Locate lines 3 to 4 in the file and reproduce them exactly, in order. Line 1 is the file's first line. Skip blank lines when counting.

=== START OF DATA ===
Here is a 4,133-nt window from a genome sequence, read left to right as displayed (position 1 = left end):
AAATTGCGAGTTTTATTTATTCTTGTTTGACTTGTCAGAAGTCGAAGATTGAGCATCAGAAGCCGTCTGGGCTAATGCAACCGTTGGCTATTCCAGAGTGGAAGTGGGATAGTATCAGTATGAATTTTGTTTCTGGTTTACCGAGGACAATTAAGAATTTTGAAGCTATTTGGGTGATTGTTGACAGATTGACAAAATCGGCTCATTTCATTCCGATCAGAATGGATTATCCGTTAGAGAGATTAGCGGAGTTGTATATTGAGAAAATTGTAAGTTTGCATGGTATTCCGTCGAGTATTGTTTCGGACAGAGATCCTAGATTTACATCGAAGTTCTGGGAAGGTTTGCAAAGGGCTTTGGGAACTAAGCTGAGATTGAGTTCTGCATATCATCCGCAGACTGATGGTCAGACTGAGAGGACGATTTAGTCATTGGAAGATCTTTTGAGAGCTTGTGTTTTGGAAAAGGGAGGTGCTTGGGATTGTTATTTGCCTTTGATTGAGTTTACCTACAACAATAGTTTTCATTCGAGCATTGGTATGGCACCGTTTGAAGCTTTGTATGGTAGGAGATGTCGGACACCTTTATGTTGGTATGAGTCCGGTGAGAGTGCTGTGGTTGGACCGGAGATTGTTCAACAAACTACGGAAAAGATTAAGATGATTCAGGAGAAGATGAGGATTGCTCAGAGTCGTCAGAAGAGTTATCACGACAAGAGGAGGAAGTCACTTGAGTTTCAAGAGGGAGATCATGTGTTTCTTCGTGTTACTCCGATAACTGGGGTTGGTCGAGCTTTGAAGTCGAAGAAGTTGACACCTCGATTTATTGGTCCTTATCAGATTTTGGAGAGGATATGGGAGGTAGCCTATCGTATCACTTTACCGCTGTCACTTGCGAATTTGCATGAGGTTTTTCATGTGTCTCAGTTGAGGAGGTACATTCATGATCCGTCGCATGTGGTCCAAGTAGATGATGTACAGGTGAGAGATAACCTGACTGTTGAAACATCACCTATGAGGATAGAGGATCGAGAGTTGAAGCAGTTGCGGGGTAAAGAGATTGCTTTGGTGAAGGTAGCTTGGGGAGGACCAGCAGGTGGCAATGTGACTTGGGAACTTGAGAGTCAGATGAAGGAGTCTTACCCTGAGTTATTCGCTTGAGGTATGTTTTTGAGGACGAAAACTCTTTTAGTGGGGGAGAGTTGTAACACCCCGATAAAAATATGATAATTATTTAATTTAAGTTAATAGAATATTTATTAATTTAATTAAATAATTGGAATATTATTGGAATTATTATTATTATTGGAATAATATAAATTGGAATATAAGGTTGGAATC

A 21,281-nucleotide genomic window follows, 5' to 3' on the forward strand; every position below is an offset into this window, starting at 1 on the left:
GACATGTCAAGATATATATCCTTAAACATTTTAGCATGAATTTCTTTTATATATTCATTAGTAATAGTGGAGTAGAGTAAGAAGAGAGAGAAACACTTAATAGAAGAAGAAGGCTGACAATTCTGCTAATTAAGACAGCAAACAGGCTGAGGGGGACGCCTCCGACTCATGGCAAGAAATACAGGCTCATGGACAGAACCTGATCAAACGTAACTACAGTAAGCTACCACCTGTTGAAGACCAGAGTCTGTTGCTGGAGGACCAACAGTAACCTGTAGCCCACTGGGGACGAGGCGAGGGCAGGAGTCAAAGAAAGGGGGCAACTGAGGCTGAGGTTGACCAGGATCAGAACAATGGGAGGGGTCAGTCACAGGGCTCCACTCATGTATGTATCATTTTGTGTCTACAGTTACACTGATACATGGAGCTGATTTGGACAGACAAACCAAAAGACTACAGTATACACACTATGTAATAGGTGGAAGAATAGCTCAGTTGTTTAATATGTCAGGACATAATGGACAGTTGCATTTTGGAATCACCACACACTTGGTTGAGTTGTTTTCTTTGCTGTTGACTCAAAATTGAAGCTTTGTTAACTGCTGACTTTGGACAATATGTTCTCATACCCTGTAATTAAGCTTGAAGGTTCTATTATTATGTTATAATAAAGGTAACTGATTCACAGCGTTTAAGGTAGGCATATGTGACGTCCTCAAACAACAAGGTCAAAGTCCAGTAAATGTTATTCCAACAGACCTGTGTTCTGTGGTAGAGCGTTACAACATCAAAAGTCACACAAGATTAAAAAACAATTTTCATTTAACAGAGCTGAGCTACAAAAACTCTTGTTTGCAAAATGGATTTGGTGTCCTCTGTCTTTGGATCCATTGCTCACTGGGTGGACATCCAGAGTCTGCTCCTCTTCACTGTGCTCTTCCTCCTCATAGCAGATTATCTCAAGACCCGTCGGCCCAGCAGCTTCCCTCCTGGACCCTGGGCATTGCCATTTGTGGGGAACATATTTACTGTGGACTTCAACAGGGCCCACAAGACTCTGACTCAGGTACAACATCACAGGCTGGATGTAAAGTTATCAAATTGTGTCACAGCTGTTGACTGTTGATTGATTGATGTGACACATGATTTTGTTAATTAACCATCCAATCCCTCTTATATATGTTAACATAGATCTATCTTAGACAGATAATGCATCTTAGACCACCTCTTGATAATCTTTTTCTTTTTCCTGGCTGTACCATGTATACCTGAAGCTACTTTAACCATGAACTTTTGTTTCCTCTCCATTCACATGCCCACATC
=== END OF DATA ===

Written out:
A 21,281-nucleotide genomic window follows, 5' to 3' on the forward strand; every position below is an offset into this window, starting at 1 on the left:
GACATGTCAAGATATATATCCTTAAACATTTTAGCATGAATTTCTTTTATATATTCATTAGTAATAGTGGAGTAGAGTAAGAAGAGAGAGAAACACTTAATAGAAGAAGAAGGCTGACAATTCTGCTAATTAAGACAGCAAACAGGCTGAGGGGGACGCCTCCGACTCATGGCAAGAAATACAGGCTCATGGACAGAACCTGATCAAACGTAACTACAGTAAGCTACCACCTGTTGAAGACCAGAGTCTGTTGCTGGAGGACCAACAGTAACCTGTAGCCCACTGGGGACGAGGCGAGGGCAGGAGTCAAAGAAAGGGGGCAACTGAGGCTGAGGTTGACCAGGATCAGAACAATGGGAGGGGTCAGTCACAGGGCTCCACTCATGTATGTATCATTTTGTGTCTACAGTTACACTGATACATGGAGCTGATTTGGACAGACAAACCAAAAGACTACAGTATACACACTATGTAATAGGTGGAAGAATAGCTCAGTTGTTTAATATGTCAGGACATAATGGACAGTTGCATTTTGGAATCACCACACACTTGGTTGAGTTGTTTTCTTTGCTGTTGACTCAAAATTGAAGCTTTGTTAACTGCTGACTTTGGACAATATGTTCTCATACCCTGTAATTAAGCTTGAAGGTTCTATTATTATGTTATAATAAAGGTAACTGATTCACAGCGTTTAAGGTAGGCATATGTGACGTCCTCAAACAACAAGGTCAAAGTCCAGTAAATGTTATTCCAACAGACCTGTGTTCTGTGGTAGAGCGTTACAACATCAAAAGTCACACAAGATTAAAAAACAATTTTCATTTAACAGAGCTGAGCTACAAAAACTCTTGTTTGCAAAATGGATTTGGTGTCCTCTGTCTTTGGATCCATTGCTCACTGGGTGGACATCCAGAGTCTGCTCCTCTTCACTGTGCTCTTCCTCCTCATAGCAGATTATCTCAAGACCCGTCGGCCCAGCAGCTTCCCTCCTGGACCCTGGGCATTGCCATTTGTGGGGAACATATTTACTGTGGACTTCAACAGGGCCCACAAGACTCTGACTCAGGTACAACATCACAGGCTGGATGTAAAGTTATCAAATTGTGTCACAGCTGTTGACTGTTGATTGATTGATGTGACACATGATTTTGTTAATTAACCATCCAATCCCTCTTATATATGTTAACATAGATCTATCTTAGACAGATAATGCATCTTAGACCACCTCTTGATAATCTTTTTCTTTTTCCTGGCTGTACCATGTATACCTGAAGCTACTTTAACCATGAACTTTTGTTTCCTCTCCATTCACATGCCCACATC